PUTTING together the 2018 Salisbury Literary Festival has been dominated by events that none of us expected to consider – the Novichok poisoning of Sergei and Yulia Skripal back in March. Suddenly, Salisbury was headline news around the globe, with the world’s media descending as the story unfolded. Programming a festival in those circumstances creates a number of questions – how do you respond to such events? It’s something that is right for the festival to address, but equally you want it to feel respectfully done. Getting the balance isn’t easy, especially when there was the ongoing uncertainty as we put the schedule together whether the Skripals would survive or not.

Another challenge, undoubtedly, has been the subsequent drop in numbers of people visiting Salisbury. The continuing ‘Salisbury in Lockdown’ headlines and footage of soldiers in hazmat suits is not great for attracting visitors. As those of us living in the city know, Salisbury is in good shape and perfectly safe but it is harder work persuading people to come and visit in the face of negative headlines.

The Skripal Affair has affected the festival in smaller ways, too: last year, we ran a promotion with the Book Fairies, where we hid books by festival authors around town for people to find. How can you run such a promotion when the official police advice remains, if you didn’t drop it, don’t pick it up? Then there was our short story competition, where we tried to find as neutral a title as possible: we’d settled on Down by the River, only for TV footage to show police combing the river down by the park for clues.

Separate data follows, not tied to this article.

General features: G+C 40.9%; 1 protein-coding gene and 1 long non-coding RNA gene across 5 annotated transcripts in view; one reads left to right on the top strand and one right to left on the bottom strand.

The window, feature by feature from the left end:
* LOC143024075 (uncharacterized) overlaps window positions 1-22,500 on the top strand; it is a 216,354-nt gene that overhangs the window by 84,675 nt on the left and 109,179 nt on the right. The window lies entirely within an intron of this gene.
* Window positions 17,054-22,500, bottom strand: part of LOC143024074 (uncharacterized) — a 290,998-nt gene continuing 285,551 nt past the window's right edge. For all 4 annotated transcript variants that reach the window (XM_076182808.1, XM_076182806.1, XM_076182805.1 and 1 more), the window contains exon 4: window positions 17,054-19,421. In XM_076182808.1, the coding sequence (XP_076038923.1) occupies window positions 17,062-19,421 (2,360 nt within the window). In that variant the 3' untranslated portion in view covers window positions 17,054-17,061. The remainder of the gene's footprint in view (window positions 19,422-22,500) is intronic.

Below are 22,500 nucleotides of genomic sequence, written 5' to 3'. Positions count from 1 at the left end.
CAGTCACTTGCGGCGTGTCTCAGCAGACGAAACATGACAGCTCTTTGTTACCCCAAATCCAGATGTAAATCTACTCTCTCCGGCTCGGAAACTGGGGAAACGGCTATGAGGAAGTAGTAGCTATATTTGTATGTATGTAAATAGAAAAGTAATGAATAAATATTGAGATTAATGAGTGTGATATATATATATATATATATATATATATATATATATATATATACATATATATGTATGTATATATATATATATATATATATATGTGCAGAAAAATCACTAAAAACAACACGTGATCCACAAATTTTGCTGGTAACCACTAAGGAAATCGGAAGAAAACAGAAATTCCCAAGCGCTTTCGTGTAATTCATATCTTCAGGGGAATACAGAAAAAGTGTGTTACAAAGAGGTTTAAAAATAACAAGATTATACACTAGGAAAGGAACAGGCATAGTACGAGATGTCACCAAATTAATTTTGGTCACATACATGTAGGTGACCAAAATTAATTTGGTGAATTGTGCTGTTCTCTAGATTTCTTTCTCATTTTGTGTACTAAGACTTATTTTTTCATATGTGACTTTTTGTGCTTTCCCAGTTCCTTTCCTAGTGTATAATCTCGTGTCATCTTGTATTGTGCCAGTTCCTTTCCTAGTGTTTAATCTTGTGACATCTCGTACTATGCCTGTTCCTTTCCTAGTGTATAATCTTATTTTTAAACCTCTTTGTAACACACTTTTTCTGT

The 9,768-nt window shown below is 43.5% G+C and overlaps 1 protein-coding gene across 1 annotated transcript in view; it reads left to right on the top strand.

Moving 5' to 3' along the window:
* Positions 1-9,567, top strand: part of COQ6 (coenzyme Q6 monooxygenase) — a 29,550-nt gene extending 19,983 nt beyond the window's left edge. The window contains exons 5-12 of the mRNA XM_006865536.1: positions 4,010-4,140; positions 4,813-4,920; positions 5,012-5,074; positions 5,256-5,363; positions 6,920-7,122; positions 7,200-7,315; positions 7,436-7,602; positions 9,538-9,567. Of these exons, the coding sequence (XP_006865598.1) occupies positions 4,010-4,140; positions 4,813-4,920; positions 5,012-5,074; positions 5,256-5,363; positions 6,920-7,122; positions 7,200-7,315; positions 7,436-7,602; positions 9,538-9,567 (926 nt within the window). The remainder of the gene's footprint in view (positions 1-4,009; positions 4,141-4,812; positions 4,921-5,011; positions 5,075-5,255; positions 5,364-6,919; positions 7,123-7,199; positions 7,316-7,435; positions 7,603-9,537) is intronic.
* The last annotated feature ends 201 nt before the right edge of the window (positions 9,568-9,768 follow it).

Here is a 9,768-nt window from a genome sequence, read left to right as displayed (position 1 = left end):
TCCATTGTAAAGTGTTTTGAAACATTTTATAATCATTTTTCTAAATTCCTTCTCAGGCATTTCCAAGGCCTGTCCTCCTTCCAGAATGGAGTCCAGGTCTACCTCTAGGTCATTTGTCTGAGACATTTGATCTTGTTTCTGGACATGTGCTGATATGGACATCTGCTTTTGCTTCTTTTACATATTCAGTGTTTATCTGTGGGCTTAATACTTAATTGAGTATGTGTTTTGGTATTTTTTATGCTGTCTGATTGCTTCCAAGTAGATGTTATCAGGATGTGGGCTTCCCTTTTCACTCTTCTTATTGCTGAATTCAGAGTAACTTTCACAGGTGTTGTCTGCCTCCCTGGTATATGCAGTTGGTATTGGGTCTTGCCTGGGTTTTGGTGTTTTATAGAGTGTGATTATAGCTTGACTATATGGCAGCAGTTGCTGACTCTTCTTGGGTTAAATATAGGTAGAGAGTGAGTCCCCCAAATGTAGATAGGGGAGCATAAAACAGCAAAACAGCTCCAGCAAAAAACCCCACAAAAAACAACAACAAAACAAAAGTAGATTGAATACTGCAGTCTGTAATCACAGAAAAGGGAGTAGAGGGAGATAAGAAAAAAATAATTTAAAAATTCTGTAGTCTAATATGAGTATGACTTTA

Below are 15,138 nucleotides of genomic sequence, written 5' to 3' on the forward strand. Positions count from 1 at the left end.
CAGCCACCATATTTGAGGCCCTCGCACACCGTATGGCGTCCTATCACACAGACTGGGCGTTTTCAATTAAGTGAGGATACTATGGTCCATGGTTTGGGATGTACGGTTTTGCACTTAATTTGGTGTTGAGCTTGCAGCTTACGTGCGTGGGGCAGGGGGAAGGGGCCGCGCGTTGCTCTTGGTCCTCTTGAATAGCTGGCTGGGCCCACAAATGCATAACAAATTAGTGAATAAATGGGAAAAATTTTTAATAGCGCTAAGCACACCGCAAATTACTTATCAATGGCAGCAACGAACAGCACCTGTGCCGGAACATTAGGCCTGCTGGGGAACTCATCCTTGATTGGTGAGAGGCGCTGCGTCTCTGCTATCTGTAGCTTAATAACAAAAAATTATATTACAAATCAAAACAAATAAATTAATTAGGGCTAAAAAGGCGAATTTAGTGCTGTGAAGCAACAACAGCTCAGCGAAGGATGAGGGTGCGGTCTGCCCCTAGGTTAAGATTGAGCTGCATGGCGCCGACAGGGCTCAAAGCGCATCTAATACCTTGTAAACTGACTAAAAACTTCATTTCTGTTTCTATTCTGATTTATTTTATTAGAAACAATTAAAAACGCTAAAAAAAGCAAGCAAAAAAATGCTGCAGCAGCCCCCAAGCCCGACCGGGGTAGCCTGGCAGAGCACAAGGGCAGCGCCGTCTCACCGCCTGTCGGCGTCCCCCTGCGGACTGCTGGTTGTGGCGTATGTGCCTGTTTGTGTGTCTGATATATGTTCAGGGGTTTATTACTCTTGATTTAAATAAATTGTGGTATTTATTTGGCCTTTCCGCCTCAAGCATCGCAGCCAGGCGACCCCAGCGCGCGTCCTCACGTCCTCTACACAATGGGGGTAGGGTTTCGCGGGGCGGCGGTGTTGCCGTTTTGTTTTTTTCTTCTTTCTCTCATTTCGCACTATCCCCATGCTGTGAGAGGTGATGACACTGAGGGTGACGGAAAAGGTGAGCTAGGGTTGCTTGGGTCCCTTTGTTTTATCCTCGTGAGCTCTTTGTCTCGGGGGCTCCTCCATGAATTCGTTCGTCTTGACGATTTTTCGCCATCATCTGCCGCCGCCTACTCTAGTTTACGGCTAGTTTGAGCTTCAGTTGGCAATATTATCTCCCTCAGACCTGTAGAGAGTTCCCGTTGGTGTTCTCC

But there are positives too. We received money from the official recovery fund, set up to bring visitors back to Salisbury. That has allowed to have three headliners for this year (Val McDermid, Matt Haig and Jonathan Coe) and have a larger programme than for 2017. Among those are two of the country’s leading spy writers in the form of Charles Cumming and Mick Herron – a novelist’s take on all the year’s events will be fascinating to hear, and we think a fitting response.

We’re really excited about this year’s line-up. In a Bruce Forsyth way, they’re all my favourites but if I had to pick out three events to look out for, they’d be the following. Firstly, look out for Kate Summerscale with Richard Beard, whose award-winning memoir The Day That Went Missing is astonishingly powerful. Secondly, there’s Claire Fuller, whose novel Bitter Orange is one of the best books I’ve read this year, and is appearing with the brilliant debut Irish novelist, Caoilinn Hughes. Thirdly, we’ve teamed up with Fisherton Mill and Vanguard Readings for an early-evening event of fiction and food. That’s going to be tasty twice over – my only concern is that I’ll be too busy to be able to sit down and eat!

For tickets and information on all events visit salisburyliteraryfestival.co.uk